Regional Reviews: Phoenix
Also see Gil's recent reviews of Irving Berlin's White Christmas and Ain't Too Proud: The Life and Times of the Temptations
Set on a cold and deserted night at a bus stop situated between a hospital, a graveyard, and a liquor store, three individuals find themselves entwined in a web of mysterious interactions and conversations. Two strangers, the Woman and the Boy, meet at the bus stop and the teenage Boy convinces her to go to the liquor store to buy him a six pack of beer where she meets the Man, who owns the store. As revelations are exposed, a connection among these lost souls comes to the forefront. And that's all I'll say about the plot to avoid any potential spoilers.
Throughout the 75-minute, one-act play, Linklater challenges the audience with conversations that waver between the ordinary and the profound, a plot that isn't clear exactly where it's going for the first half of the drama, and some twists that some may think are too farfetched. However, while there is some ambiguity and the dialogue for the Boy sometimes goes off on tangents that also have tangents, there is also a beautiful clarity in the drama, realistic characters, witty dialogue that touches on themes of life and death, and several profound reflections on grief and loss that are stated in a simple and completely genuine way.
Under Carol MacLeod's smart direction, the cast create three realistic and believable characters who are haunted by the ghosts of their pasts. Iris Huey is excellent as the smart, strong, and vulnerable Woman, with a performance that has subtlety, nuance, and depth. As the Man, Dominik Rebilas beautifully demonstrates the pain of loss along with a profound sense of melancholy in a performance filled with humor and heart. Abraham Newsum infuses the Boy with an energetic eagerness and a desire to find a connection with the Woman.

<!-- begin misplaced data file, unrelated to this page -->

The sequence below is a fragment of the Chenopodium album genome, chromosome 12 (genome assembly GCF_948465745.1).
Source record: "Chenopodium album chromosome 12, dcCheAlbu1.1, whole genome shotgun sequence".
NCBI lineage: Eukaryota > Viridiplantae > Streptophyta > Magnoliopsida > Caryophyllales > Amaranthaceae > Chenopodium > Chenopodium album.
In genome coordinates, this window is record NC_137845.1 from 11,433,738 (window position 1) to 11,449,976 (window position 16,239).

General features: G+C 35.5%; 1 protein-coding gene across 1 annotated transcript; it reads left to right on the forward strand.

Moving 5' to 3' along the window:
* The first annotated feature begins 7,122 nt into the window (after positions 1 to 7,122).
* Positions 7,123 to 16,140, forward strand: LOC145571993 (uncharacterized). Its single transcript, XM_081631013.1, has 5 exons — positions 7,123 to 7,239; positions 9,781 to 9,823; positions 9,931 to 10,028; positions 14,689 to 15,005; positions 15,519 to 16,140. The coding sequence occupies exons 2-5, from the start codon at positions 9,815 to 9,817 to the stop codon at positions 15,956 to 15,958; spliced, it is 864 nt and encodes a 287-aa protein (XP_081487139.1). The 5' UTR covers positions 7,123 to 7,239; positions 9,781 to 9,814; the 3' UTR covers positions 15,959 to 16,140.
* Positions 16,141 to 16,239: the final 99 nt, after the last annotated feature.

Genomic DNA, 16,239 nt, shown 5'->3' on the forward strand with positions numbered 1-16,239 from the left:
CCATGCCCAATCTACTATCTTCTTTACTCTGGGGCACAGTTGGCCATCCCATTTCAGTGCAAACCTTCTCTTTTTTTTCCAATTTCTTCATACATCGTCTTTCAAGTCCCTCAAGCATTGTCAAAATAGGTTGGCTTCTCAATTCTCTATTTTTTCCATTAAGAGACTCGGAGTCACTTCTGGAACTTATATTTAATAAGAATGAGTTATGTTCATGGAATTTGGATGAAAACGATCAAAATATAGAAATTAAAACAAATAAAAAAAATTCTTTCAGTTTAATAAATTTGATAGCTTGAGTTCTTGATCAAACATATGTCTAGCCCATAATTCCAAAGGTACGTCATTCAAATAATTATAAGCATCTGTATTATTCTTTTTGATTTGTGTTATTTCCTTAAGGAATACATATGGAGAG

All three actors understand the depth and emotional poignancy required to bring their characters vibrantly and compellingly to life under MacLeod's authentic direction. MacLeod smartly uses moments of silence and has her cast use appropriate looks that strangers would give each another when they first meet or are uncertain of the legitimacy of the comments a person is making, ensuring the sincerity of the characters. She also realistically stages the action so the mystery and uncertainty of the script remain compelling and that the audience is continually engaged in how the story will unfold.
The scenic design by Maia Landau uses only a few small set elements and beautiful painted murals, along with evocative and atmospheric lighting by Stacey Walston that perfectly depicts the chilly evening and the desolation of a late-night bus stop, and the cemetery, hospital, and liquor store that surround it.
Linklater has written a piece that may not be for everyone, especially in how it isn't entirely conventional and how the first half wanders a bit. It also may be slightly confusing or too farfetched for those used to a traditional drama. Fortunately, it's also full of beauty and poignancy that should connect with those who've dealt with loss, and its haunting characters and provocative themes that touch upon the uncertainly of life will most likely linger with you for days after seeing it.
The Vandal runs through December 10, 2023, at Theatre Artists Studio, 4848 East Cactus Road, Scottsdale AZ. For tickets and information, please visit www.TheStudioPHX.org or call 602-765-0120
Director: Carol MacLeod